In the gymnasium the girls found Graham with a group of boys. Gyp greeted them boisterously. Jerry, watching shyly, thought them all very jolly-looking boys.

"Do you see that tall boy down there?" Gyp nodded toward another group. "That's Dana King. Isobel's got an awful crush on him. She won't admit it but I know it, and the other girls say so, too. He's a senior."

The boy turned at that moment. His pleasant face was aglow with enthusiasm.

"Come on, fellows," he cried to the other boys, "let's give a yell for old Peter Westley." And the yell was given with a will!

"L-I-N-C-O-L-N! L-I-N-C-O-L-N! Lincoln! Lincoln! Rah! Rah! Rah! Peter Westley! Pe-ter! West-ley!"

Jerry tingled to her finger-tips. Gyp had yelled with the others, so had Ginny Cox, who had come back into the room. What fun it was all going to be. Dana King was leading the boys in a serpentine march through the building; out in the hall the line broke to force in a laughing, remonstrating carpenter. Jerry heard their boyish voices gradually die away.

"Before we go back let's climb up to the tower room." That was the name the children had always given to the largest of the turrets that crowned Highacres' many-gabled roof. A stairway led directly to it from the third floor. But the door of the room was locked.

"How tiresome," exclaimed Gyp, shaking the knob. Not that she did not know just what the tower room was like, but she hated locked doors—they always made her so curious.

"It's the nicest room—you can see way off over the city from its windows." She gave the offending door a little kick. "They put all of Uncle Peter's old books and papers and things up here—mother wouldn't have them brought to our house, you see. I remember she told Graham the key was down in the safety-deposit box at the bank. Well——" disappointed, Gyp turned down the stairs. "I've always loved tower rooms, don't you, Jerry? They're so romantic. Can't you just see the poor princess who won't marry the lover her father has commanded her to marry, languishing up there? Even chained to the wall!"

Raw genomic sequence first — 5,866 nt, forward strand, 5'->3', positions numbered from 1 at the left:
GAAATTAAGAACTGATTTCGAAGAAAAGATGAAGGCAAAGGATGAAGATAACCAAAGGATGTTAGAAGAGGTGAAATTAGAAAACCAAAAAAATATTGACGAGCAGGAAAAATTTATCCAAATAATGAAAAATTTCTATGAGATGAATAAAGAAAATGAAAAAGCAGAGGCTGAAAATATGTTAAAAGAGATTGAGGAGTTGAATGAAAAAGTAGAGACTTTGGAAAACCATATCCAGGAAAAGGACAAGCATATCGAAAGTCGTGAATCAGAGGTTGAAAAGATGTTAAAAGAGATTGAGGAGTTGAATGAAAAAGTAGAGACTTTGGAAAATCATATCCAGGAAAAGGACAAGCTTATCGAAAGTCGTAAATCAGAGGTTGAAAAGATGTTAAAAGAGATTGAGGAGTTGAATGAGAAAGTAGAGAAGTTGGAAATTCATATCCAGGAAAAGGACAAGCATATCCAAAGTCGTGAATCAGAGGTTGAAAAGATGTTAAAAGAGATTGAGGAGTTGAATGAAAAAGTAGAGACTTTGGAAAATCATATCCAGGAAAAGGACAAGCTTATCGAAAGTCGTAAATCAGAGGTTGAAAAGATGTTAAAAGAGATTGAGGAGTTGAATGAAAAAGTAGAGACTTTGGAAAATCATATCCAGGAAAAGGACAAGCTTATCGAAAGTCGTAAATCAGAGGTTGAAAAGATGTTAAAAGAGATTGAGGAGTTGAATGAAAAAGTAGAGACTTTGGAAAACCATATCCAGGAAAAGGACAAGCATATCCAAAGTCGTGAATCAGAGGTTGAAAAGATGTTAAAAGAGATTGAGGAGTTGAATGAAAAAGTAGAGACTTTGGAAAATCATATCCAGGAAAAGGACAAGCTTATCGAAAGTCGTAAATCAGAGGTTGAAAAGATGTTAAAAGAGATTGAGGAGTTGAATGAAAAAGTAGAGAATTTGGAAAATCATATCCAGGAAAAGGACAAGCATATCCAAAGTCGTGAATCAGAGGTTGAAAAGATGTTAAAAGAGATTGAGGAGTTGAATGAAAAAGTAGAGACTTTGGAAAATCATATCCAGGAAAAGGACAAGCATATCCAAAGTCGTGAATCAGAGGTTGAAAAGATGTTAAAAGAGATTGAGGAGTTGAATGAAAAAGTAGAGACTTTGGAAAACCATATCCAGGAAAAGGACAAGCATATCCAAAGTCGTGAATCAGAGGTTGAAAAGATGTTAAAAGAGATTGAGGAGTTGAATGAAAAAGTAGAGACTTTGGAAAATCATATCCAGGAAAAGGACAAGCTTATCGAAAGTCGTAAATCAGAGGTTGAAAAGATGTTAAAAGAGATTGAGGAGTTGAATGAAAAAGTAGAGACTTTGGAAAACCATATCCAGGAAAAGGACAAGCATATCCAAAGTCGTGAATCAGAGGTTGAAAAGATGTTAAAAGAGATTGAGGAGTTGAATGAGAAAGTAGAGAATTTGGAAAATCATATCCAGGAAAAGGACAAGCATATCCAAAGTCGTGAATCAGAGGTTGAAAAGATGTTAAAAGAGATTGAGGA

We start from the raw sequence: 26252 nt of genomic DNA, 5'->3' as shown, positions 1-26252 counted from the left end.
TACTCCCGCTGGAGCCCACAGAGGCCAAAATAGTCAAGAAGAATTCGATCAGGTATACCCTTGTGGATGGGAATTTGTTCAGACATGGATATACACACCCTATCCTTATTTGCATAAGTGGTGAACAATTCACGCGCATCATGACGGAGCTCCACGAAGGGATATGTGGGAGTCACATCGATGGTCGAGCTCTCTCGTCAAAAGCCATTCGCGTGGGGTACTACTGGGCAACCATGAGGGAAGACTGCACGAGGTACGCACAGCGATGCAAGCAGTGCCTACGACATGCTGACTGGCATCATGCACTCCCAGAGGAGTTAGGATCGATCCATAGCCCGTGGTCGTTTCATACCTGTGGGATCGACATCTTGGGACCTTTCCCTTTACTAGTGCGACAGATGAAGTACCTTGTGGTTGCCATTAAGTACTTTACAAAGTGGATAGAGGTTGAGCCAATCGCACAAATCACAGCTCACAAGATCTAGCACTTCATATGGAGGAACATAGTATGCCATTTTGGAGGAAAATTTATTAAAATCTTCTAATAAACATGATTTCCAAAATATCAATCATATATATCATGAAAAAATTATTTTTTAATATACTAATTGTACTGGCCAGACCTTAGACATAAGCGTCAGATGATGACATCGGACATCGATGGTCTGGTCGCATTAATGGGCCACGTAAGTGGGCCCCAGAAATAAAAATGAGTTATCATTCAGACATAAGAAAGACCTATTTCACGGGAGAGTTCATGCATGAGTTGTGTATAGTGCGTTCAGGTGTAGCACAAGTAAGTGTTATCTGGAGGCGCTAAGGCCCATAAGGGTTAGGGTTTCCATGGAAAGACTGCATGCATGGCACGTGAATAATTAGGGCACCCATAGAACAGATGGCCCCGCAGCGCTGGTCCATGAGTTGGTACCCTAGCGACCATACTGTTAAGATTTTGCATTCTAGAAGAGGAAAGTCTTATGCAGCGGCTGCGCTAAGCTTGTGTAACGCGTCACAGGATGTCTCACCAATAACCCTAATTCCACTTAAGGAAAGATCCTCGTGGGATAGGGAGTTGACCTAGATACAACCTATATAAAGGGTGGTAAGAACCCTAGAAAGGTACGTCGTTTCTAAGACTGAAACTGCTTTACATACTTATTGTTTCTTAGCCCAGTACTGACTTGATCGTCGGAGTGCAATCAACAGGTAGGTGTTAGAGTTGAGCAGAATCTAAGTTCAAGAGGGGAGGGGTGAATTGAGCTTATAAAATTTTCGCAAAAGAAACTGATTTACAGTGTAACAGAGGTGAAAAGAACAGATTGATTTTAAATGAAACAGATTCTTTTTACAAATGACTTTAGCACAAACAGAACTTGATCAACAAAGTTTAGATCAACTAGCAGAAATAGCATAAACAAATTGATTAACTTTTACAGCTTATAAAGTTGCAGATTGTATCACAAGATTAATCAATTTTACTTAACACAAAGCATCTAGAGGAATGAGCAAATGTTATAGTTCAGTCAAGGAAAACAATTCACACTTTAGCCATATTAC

Jerry shuddered but loved the picture. She added to it: "She's got long golden, hair hanging down over her shoulders and she's tearing it in her wretchedness."

"And beating her breast and vowing over and over that she will not marry the horrible wicked prince——"

"And refusing to eat the dry bread that the ugly old keeper of the drawbridge slips through the door——"

At this point in the heartrending story the two laughing girls reached the outer door. Gyp slipped an affectionate hand through Jerry's arm. She forgot the languishing princess she had consigned to the prison above in her joy of the bright sunshine, the inviting slopes of Highacres, velvety green, and the new friend at her side.

"I'm so glad Uncle Johnny found you!"



In the Westley home each school day had always begun with a rite that would some day be a sacred memory to Mrs. Westley, because it belonged to the precious childhood of her girls and boy. Graham called it "inspection." It had begun when the youngsters had first started school, Isobel and Graham proudly in the "grades," Gyp in kindergarten. The mother had, each morning, laughingly stood them in a row and looked them over. More than once poor Graham had declared that it was because his ears were so big that mother could always find dirt somewhere; sometimes it was Isobel who was sent back to smooth her hair or Gyp to wash her teeth or Tibby for her rubbers. But after the inspection there was always a "good-luck" kiss for each and a carol of "good-by, mother" from happy young throats.